In a deeper sense, however, the Sanctuary is not a replacement for the golden calf at all but a true antidote for its root causes. Through the creation of the golden calf, the Israelites attempt to establish distance between themselves and their Creator. Frightened by the perceived loss of Moshe and firmly convinced of their inability to relate to the divine directly without a go-between, the nation erects the golden calf to act as an intermediary between themselves and God. In contrast, the Mishkan represents man’s ability to draw close to God. Properly understood, each and every detail of the Sanctuary and its associated rituals and utensils carries the message of God’s accessibility to man. In a brilliant stroke, God not only responds to the chet ha’egel but prominently weaves the corrective to that failing into the very fabric of Jewish tradition.

B. In spite of the attractiveness of the Midrashic approach as a rationale for the creation of the Sanctuary, numerous other scholars, such as the Ramban, demur.

Unwilling to accept the notion that the central concept of the Beit Hamikdash could possibly have emerged after the fact, as a concession to the weakness of the Israelites, these authorities maintain that God intended all along to create a central location for his worship.

In the words of Nehama Leibowitz, these scholars “reject the idea that the Sanctuary was in any way an afterthought, a cure for their [the Israelites’] sickness, atonement for sin, or compromise between the idea of spirituality and the reality of man’s material conceptions, demanding a form of worship limited to a definite space-time dimension. On the contrary, the institution of the Sanctuary was there from the beginning, a deliberate act of divine grace and thoughtfulness designed to strengthen the immanence of His presence [my italics].”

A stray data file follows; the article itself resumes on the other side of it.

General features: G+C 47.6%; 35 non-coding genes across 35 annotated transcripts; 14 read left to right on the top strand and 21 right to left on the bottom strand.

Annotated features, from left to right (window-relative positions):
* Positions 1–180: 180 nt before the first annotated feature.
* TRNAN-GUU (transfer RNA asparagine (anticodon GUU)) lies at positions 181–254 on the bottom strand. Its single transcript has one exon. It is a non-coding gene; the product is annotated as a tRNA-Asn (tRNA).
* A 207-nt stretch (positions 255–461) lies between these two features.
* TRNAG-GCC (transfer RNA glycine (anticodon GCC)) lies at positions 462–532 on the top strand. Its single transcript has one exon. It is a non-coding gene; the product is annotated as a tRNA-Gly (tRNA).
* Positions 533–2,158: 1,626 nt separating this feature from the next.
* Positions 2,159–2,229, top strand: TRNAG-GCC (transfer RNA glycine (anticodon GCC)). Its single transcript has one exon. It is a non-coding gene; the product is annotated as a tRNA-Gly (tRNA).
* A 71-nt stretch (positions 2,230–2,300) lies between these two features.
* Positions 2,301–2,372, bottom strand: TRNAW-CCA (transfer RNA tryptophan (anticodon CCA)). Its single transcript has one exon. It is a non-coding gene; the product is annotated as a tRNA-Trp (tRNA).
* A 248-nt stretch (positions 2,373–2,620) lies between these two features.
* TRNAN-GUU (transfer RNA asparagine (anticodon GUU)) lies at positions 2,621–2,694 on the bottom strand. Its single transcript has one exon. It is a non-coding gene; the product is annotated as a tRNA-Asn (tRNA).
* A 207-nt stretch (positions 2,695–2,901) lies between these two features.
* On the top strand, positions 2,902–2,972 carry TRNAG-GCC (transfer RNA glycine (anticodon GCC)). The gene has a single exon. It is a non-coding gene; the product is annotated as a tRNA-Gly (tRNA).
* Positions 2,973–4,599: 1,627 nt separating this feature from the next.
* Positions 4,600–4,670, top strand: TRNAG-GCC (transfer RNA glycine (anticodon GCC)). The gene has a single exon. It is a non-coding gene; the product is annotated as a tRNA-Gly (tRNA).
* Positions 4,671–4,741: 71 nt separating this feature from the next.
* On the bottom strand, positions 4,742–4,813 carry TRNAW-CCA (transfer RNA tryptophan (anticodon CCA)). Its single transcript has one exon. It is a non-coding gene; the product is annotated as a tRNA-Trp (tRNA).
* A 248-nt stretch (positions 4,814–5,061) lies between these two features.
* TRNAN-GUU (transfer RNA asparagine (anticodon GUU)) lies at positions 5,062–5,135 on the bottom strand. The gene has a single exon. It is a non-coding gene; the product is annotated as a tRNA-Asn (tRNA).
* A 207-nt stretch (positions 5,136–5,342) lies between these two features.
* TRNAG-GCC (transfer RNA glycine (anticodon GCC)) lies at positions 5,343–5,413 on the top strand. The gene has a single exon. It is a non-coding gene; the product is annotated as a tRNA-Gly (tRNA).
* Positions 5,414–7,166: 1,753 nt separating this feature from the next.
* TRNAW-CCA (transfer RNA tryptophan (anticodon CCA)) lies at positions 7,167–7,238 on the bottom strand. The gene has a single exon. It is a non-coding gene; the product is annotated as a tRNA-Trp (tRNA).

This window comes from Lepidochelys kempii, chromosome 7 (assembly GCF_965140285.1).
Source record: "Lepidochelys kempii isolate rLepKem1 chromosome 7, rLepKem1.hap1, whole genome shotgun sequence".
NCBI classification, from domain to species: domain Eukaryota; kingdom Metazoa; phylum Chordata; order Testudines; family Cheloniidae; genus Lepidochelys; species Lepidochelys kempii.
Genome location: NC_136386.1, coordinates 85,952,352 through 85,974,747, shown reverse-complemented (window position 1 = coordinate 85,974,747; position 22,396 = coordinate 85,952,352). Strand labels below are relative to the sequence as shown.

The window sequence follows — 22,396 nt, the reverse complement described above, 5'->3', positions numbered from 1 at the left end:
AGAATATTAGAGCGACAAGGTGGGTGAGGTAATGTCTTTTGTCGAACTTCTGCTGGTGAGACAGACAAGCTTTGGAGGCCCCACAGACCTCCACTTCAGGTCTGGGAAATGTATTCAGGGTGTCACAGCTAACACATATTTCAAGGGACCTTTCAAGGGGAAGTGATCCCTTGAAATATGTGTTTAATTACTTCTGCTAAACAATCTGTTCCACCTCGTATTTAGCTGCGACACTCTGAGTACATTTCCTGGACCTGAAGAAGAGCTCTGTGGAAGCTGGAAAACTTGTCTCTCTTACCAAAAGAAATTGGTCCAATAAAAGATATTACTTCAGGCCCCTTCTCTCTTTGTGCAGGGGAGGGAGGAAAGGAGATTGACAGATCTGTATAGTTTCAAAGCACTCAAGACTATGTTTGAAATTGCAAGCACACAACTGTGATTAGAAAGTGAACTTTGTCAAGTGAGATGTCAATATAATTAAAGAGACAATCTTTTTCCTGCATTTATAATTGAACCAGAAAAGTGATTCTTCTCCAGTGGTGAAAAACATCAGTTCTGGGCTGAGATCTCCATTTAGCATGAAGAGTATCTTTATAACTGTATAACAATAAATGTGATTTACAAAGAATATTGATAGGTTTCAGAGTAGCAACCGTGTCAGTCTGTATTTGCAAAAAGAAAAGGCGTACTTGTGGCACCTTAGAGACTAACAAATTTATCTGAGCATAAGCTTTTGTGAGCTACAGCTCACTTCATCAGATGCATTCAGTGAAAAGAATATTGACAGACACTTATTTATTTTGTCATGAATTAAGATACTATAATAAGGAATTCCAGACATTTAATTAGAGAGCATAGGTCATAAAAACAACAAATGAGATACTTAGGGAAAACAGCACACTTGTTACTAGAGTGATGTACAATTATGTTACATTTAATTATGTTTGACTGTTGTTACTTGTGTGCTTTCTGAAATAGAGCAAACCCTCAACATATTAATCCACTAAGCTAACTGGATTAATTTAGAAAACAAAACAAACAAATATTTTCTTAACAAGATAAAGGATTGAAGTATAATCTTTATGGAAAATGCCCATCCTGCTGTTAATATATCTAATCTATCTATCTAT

The Ramban and his colleagues maintain that the Mishkan and, therefore, the entire concept of a Beit Hamikdash are much too significant not to have been part of God’s initial plan for His people. Far from being the source of the Mishkan, the sin of the golden calf actually threatens its creation. Only God’s forgiveness for that sin reinstates His full relationship with the Israelites and enables the Sanctuary to be built.

C. Those scholars who view the Mishkan as part of God’s original blueprint for His chosen people also maintain that the Sanctuary is in no way meant to be perceived as an intermediary between the Israelites and their God. Man’s ability to relate to his Creator directly is, after all, a hallmark of Jewish faith. The Mishkan, its symbols and its rituals are, instead, tools, carefully devised to assist the Israelites in the enterprise of seeking the divine.

Adapted from one of the multiple essays on this parsha in Unlocking the Torah Text by Rabbi Shmuel Goldin.